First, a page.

The next day, the guided tour took us to the foothills of the Negev, passing Bethlehem, Hebron, Qumran—where supposedly the Dead Sea Scrolls had been discovered—and a bunch of other towns and villages. The guide forbade us to talk, it wasn’t good for her concentration. In a sense I can understand her, she had to speak in several languages. But it was very hard not to exclaim when we stopped to fuel the bus and two camels leisurely crossed the street. We were treated to how Israel dealt with the Bedouins, made sure their kids had at least some education, how the country worked their plans to irrigate desert areas and how green a certain place was. It sounded like the title of the movie “how green was my valley.” We were allowed exactly ten minutes in the Dead Sea. I can’t swim, which doesn’t matter because it is so salty that no one can. Blunder number three: I was floating on my back, and reaching for my camera, I somehow managed to get the tip of my little finger in the corner of one eye. It burned for hours. Then we went on to Massada, but because it was so hot, those of us who did not have a head covering were not allowed to go up. I managed to find something. We got a lesson on how they managed to get air conditioning of sorts 3,000 years before. By then we were all tired and not too interested.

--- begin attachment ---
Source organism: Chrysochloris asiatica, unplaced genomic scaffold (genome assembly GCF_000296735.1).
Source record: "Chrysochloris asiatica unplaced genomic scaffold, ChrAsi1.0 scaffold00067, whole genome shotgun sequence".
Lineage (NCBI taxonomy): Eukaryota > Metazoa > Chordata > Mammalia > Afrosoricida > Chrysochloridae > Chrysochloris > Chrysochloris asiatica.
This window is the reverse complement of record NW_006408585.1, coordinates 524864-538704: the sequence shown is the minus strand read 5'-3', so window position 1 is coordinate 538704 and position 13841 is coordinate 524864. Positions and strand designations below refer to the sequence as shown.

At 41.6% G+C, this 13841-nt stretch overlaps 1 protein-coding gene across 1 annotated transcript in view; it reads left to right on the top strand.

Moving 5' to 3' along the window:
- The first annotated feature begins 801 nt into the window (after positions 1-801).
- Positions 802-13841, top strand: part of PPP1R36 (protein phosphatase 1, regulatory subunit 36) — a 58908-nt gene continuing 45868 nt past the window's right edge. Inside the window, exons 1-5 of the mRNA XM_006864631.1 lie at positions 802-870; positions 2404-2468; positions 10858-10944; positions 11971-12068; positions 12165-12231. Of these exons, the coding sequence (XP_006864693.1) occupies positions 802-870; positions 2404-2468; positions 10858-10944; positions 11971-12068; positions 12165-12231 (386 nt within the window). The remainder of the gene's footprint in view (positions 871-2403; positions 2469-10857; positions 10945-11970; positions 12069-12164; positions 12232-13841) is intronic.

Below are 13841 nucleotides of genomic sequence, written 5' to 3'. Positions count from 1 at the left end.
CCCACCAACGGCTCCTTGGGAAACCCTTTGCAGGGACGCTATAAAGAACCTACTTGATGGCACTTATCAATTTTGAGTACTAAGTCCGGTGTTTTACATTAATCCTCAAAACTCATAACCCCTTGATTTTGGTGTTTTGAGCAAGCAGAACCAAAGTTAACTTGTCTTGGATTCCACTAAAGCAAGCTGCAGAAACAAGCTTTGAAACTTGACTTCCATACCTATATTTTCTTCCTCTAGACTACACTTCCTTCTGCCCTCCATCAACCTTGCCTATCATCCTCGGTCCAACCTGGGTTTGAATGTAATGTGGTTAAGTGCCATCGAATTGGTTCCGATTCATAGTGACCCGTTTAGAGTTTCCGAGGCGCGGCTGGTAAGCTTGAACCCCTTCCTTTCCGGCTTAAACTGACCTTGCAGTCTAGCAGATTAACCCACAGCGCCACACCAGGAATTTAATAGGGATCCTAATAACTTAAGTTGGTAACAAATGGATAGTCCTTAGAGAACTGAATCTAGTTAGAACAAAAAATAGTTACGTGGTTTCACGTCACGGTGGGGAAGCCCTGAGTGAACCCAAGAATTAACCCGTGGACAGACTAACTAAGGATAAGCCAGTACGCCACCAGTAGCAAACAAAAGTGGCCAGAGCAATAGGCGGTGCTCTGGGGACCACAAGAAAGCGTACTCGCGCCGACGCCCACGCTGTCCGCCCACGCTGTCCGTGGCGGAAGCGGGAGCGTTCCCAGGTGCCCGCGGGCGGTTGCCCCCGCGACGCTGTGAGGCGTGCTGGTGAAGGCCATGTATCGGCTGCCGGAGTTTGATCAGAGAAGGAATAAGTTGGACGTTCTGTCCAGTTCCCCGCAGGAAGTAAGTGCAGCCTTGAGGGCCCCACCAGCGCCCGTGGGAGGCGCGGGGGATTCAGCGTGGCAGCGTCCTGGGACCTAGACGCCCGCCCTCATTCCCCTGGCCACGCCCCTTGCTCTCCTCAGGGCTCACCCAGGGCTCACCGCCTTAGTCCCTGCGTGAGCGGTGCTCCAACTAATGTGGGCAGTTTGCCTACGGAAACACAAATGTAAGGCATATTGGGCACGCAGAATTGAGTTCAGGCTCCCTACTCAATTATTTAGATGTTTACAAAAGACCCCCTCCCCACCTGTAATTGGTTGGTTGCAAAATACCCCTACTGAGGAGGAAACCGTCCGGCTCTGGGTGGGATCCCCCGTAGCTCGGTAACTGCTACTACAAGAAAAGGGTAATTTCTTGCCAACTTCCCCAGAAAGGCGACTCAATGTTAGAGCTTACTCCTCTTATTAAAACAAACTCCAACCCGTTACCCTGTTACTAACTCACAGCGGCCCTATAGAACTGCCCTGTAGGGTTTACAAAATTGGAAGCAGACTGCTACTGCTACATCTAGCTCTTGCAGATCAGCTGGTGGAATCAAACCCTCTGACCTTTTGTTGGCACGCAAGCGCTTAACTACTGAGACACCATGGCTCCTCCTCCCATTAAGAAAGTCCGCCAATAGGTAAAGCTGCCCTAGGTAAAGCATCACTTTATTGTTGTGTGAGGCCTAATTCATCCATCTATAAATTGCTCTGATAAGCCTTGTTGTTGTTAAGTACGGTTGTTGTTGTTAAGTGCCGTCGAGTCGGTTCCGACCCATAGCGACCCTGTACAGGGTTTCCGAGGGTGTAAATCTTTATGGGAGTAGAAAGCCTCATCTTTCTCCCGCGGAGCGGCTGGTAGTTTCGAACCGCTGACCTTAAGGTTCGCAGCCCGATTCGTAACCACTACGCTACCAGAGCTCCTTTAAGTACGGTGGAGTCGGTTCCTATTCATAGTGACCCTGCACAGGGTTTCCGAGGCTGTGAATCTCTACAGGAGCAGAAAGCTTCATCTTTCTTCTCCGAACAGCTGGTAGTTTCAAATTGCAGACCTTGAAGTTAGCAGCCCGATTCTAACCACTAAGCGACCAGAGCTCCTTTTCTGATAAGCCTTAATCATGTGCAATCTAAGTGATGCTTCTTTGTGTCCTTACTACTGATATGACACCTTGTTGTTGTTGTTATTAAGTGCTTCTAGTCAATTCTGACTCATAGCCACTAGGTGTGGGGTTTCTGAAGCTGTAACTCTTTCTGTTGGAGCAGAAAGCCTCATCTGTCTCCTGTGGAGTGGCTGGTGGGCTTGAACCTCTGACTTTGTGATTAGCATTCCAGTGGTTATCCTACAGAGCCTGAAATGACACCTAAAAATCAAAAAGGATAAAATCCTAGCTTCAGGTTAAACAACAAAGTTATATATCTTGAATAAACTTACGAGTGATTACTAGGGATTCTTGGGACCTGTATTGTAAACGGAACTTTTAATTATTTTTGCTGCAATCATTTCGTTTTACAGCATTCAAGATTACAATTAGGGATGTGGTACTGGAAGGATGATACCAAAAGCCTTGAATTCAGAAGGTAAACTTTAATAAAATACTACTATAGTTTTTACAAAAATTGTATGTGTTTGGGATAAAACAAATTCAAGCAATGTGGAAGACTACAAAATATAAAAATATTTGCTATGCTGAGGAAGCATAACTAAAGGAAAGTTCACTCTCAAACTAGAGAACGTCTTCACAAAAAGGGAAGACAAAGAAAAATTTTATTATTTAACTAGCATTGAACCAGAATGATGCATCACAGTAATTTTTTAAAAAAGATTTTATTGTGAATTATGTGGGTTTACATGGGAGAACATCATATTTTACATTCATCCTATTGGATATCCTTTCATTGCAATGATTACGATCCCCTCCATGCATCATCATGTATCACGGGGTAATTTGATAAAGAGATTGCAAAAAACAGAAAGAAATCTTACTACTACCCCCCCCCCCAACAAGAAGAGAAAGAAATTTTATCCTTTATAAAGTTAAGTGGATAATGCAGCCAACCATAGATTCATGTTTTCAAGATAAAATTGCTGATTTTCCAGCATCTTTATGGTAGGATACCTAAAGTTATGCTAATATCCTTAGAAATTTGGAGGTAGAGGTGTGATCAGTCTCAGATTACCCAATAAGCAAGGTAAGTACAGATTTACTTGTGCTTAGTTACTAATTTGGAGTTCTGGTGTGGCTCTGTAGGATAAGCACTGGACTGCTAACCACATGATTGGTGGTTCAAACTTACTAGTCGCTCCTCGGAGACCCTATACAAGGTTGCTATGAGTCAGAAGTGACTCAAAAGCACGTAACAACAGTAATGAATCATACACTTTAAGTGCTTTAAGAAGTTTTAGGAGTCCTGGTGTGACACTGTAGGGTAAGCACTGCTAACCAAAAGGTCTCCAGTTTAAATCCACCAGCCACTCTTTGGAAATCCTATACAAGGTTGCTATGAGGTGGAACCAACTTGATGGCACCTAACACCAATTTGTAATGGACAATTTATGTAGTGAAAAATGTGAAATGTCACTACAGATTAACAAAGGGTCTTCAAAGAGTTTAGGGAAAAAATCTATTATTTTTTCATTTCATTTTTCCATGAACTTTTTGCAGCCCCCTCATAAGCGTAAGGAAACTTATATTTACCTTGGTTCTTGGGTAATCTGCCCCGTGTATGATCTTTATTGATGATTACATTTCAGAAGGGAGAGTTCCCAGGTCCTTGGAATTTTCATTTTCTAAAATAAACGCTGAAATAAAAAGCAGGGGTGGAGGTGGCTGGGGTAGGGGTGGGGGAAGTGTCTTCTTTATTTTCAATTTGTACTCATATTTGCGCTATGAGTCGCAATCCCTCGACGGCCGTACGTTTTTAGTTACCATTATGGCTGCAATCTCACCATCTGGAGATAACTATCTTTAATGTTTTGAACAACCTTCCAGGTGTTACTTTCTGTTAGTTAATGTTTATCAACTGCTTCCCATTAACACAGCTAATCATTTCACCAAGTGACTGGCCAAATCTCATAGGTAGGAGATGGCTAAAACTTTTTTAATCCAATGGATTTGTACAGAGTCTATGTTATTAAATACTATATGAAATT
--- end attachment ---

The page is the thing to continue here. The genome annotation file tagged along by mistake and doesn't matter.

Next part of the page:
No more events until the last evening. The four of us, Cecil, Luigi, Francine, and I went to a restaurant. The guys were dead set on having St. Peter’s fish, which is supposed to be “native” to the Mediterranean. I forget what I had, but Francine ordered what she thought were scampi and was horrified when her plate arrived with what looked like prawns, and she screamed: I can’t eat this, they still have their eyes in their head. The dish was removed, she ordered something else, which came out more or less the same. The evening was lovely, about 80 degrees F around nine at night, but it was ruined for Francine because of the food.